New Ways of Working

Explore and keep track of key legal and compliance considerations for multinational employers as new ways of working become increasingly embedded as the pandemic begins to recede. Learn more about the response taken in specific countries or build your own report to compare approaches taken around the world.

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15. To what extent are employers responsible for the mental health and wellbeing of workers who are working remotely?

15. To what extent are employers responsible for the mental health and wellbeing of workers who are working remotely?

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Argentina

  • at MBB Balado Bevilacqua
  • at MBB Balado Bevilacqua
  • at MBB Balado Bevilacqua

Employers have a general duty of safety and security, which includes a responsibility to provide a healthy and safe working environment free from hostility, and this includes employees under the home office regime.

For that reason, and due to the protective nature of local labour law, if an employee’s mental or physiological health suffers as a result of such hostility, a court may determine the employer is responsible, unless the employer provides evidence of having taken all necessary measures to address the hostility in question, in compliance with their duty of safety.

Last updated on 21/09/2021

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Australia

  • at People + Culture Strategies

Organisations must minimise any risks to workers’ mental health arising from work as far as is reasonably practicable, and this includes where an organisation’s workers are working remotely, including from home.

We note that workers also have a duty of care for their own health and safety, including while working from home, and this requires that a worker follows any reasonable policies or directions the employer gives them that pertain to worker health and safety.

Last updated on 21/09/2021

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Austria

  • at Littler
  • at Littler
  • at Littler

An employer's duty of care also includes looking after the mental health and well-being of employees who work from home. However, their duties are of course limited only to those aspects that arise from the work performance itself (hence no private factors). However, neither employers nor representatives of the labour inspectorate may enter a worker’s home. Therefore, employers are unable to examine working conditions during teleworking. Nevertheless, employers are still expected to ask their workers about their state of health and offer support. As mentioned above, some employers offer their employees creative solutions. However, the prerequisite is always that employees voluntarily cooperate with the measures if his or her home is affected.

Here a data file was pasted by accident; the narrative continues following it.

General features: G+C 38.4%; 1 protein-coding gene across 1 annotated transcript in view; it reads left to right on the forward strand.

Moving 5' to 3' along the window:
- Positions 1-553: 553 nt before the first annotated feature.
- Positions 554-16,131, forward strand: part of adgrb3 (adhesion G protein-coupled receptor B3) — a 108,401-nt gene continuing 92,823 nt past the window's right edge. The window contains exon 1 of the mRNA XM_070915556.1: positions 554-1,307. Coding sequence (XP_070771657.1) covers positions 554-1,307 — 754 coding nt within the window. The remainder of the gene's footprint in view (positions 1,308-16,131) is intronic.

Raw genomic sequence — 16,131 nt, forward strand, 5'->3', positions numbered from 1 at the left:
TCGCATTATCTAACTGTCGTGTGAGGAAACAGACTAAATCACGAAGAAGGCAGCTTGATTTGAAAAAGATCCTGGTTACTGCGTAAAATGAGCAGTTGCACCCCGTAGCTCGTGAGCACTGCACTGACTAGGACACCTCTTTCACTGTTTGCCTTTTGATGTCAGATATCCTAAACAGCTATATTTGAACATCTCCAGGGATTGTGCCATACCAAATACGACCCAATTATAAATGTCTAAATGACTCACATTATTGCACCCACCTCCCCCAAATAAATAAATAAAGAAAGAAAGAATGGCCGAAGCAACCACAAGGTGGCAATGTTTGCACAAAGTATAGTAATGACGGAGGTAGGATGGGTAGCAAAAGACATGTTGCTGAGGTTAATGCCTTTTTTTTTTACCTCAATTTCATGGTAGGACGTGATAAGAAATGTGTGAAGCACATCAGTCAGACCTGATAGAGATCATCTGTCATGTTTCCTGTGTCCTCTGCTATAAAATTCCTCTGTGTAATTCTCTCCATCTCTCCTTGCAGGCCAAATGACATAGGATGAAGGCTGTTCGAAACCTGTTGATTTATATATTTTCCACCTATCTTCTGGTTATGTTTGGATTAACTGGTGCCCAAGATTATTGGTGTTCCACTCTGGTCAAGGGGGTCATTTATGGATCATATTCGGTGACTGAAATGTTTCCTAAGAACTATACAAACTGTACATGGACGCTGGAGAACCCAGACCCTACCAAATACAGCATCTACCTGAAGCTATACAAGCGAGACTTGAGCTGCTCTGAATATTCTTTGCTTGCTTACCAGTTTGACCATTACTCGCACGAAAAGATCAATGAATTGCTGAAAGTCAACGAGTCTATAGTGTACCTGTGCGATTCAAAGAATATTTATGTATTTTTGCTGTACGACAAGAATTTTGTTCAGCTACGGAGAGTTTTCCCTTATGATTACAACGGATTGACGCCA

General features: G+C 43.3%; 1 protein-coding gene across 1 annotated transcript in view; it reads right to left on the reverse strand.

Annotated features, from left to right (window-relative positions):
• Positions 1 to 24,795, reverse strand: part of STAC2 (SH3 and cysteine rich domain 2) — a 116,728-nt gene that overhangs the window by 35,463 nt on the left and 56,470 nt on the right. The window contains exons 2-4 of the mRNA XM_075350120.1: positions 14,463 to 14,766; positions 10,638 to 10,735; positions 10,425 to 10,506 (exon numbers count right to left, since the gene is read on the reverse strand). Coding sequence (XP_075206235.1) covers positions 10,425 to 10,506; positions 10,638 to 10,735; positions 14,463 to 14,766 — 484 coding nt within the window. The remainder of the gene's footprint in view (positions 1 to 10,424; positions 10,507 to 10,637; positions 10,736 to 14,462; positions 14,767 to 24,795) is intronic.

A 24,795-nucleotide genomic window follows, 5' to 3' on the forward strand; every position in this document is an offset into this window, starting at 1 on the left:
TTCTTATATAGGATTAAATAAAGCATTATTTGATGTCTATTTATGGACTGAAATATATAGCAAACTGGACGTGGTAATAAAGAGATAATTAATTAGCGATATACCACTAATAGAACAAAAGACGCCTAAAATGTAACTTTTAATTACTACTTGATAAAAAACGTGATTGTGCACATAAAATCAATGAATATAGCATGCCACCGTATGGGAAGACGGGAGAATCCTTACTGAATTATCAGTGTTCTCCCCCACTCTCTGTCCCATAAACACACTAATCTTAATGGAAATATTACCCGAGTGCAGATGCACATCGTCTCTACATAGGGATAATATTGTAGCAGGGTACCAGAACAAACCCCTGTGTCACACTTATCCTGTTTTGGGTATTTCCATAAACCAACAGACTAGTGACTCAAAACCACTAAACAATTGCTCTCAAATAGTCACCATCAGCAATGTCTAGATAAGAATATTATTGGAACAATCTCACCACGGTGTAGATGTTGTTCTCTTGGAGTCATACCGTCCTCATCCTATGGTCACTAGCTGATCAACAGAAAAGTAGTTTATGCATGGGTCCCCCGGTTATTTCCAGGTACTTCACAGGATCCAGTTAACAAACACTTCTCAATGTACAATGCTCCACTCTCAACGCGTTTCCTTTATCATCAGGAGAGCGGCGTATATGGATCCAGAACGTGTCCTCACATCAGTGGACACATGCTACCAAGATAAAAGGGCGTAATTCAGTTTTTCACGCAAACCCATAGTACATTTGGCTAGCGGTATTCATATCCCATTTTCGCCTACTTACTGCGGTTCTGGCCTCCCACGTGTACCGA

Last updated on 21/09/2021

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Belgium

  • at Van Olmen & Wynant

The only provisions on the mental health of remote workers can be found in CBA No. 149. A risk analysis performed by the employer should include a psychological dimension. Remote workers should have the possibility to have a so-called psychosocial intervention or a spontaneous consultation with an occupational physician. The concept of “psychosocial intervention” originates in the Belgian Well-being Act, which introduces a chapter dedicated to the prevention of psychological risks including stress, violence, bullying and sexual harassment. A psychosocial intervention consists of a conversation with a confidante or a prevention advisor, to resolve the conflict or issue at hand.

In addition, the aforementioned obligation of employers to enhance contact between remote workers and colleagues to avoid isolation is also aimed at preserving the mental health of employees.

Last updated on 21/09/2021

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Brazil

  • at Pinheiro Neto
  • at Pinheiro Neto Advogados

Irrespective of the workplace arrangement, employers are legally responsible for promoting a safe and healthy working environment, not only to avoid occupational diseases or accidents, but also to enable employees to work to the best of their abilities and thrive in their careers. In a broader interpretation, that would include caring for employees’ mental health and wellbeing, as this can be negatively affected by a harmful working environment – to the point of triggering work-related mental disorders such as depression and anxiety, which leads to high absenteeism rates. For those working remotely, companies must promote certain integration actions, such as periodic meetings and constant feedback, as these are likely to go unnoticed when employees are not working at the company’s premises.

Last updated on 21/09/2021

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France

  • at Proskauer Rose
  • at Proskauer Rose
  • at Proskauer Rose